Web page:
Mesothelioma is a rare malignancy arising from the mesothelial surfaces of the pleura, peritoneum, pericardium, or tunica vaginalis. There are roughly 2000 to 3000 new cases of mesothelioma annually in the United States.1 Although the incidence of this disease peaked in the United States about a decade ago, its incidence in many other parts of the world continues to rise, particularly in regions without sufficient asbestos regulation.2
Even with aggressive multimodality therapy for seemingly localized disease, disease recurrence or progression occurs in the vast majority of cases. Effective systemic treatment options for mesothelioma are sorely needed. To date, there is only one agent—pemetrexed—that has received specific approval from the U.S. Food and Drug Administration (FDA) for the treatment of mesothelioma. The development of effective systemic therapies for patients with mesothelioma has faced several significant challenges.
The relatively low incidence of this cancer makes accrual to clinical trials—particularly large, randomized trials—challenging. In addition, the relative rarity of this cancer can dampen enthusiasm and limit funding from pharmaceutical companies and funding agencies. As a result, much of the clinical data in this disease consists of smaller, single-arm, investigator-initiated studies. Furthermore, comparisons of outcomes between these smaller studies are complicated by significant variability in staging systems among the trials, as well as by differences in the histologic composition of each trial, which consists of varying percentages of the three main histologic types of mesothelioma: epithelioid, sarcomatoid, and biphasic disease. Epithelioid histology consistently has been associated with a better prognosis. Therefore, differences in the histologic composition of each trial can confound useful comparisons between studies.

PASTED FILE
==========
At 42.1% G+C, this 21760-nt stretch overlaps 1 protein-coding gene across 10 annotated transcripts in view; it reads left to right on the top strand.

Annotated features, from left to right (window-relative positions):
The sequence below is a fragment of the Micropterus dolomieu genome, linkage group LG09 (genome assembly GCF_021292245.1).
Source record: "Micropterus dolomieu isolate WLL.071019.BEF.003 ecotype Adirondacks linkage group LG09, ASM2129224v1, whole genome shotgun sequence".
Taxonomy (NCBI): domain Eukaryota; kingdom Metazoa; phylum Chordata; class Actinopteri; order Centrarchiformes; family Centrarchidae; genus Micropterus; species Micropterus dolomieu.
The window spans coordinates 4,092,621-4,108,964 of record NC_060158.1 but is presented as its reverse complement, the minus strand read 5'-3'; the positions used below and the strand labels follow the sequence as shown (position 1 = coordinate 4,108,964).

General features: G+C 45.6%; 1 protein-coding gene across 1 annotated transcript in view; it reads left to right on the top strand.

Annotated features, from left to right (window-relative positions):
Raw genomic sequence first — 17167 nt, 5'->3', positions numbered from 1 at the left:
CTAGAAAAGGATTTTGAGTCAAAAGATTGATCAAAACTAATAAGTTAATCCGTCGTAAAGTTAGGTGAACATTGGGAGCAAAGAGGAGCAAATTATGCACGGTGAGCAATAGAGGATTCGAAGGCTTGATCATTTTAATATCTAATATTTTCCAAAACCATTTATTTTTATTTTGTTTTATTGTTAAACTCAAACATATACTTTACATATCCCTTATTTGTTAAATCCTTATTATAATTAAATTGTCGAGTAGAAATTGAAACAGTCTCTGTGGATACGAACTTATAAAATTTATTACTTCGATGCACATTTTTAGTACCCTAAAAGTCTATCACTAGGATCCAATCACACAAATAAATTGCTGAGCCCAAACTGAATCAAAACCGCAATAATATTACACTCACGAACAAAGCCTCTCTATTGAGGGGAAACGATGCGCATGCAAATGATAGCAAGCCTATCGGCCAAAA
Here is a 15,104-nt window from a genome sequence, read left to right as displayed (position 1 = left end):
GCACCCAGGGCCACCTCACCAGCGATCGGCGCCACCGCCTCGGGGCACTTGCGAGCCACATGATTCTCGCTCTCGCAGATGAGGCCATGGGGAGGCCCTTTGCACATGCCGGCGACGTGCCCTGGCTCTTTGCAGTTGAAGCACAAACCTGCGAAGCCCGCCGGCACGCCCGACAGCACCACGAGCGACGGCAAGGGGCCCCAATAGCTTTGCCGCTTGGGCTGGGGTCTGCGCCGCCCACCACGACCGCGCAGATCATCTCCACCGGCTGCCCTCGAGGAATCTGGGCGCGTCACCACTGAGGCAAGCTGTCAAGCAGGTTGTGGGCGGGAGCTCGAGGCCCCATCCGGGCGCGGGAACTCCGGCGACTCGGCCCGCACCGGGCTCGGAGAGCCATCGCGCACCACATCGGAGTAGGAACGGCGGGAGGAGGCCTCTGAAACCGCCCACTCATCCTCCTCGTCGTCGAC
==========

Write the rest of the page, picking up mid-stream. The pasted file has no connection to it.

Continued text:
Another obstacle to determining treatment efficacy in mesothelioma is the assessment of tumor response: the applicability of standard Response Evaluation Criteria in Solid Tumors (RECIST) has been limited in mesothelioma, particularly with respect to serial assessments of the pleural rind. To address this problem, RECIST have been modified specifically for the assessment of mesothelioma (Table 117-1).3
Table 117-1Modified Response Criteria In Solid Tumors (Recist) For Assessment Of Response In Malignant Pleural Mesothelioma3 |Favorite Table|Download (.pdf) Table 117-1Modified Response Criteria In Solid Tumors (Recist) For Assessment Of Response In Malignant Pleural Mesothelioma3
|Baseline Assessment |
Tumor thickness is measured perpendicular to the chest wall or mediastinum in two positions at three separate levels on transverse cuts of a computed tomography (CT) scan. Transverse cuts at least 1 cm apart and related to anatomical landmarks are used. The sum of these six measurements defines a pleural unidimensional measure.
In addition, if there is traditionally, bidimensionally measurable disease, such as a lung nodule, the longest diameter of the lesion is measured.
The total tumor measurement is established as the sum of the pleural unidimensional measure plus the longest diameters of traditionally measurable lesions.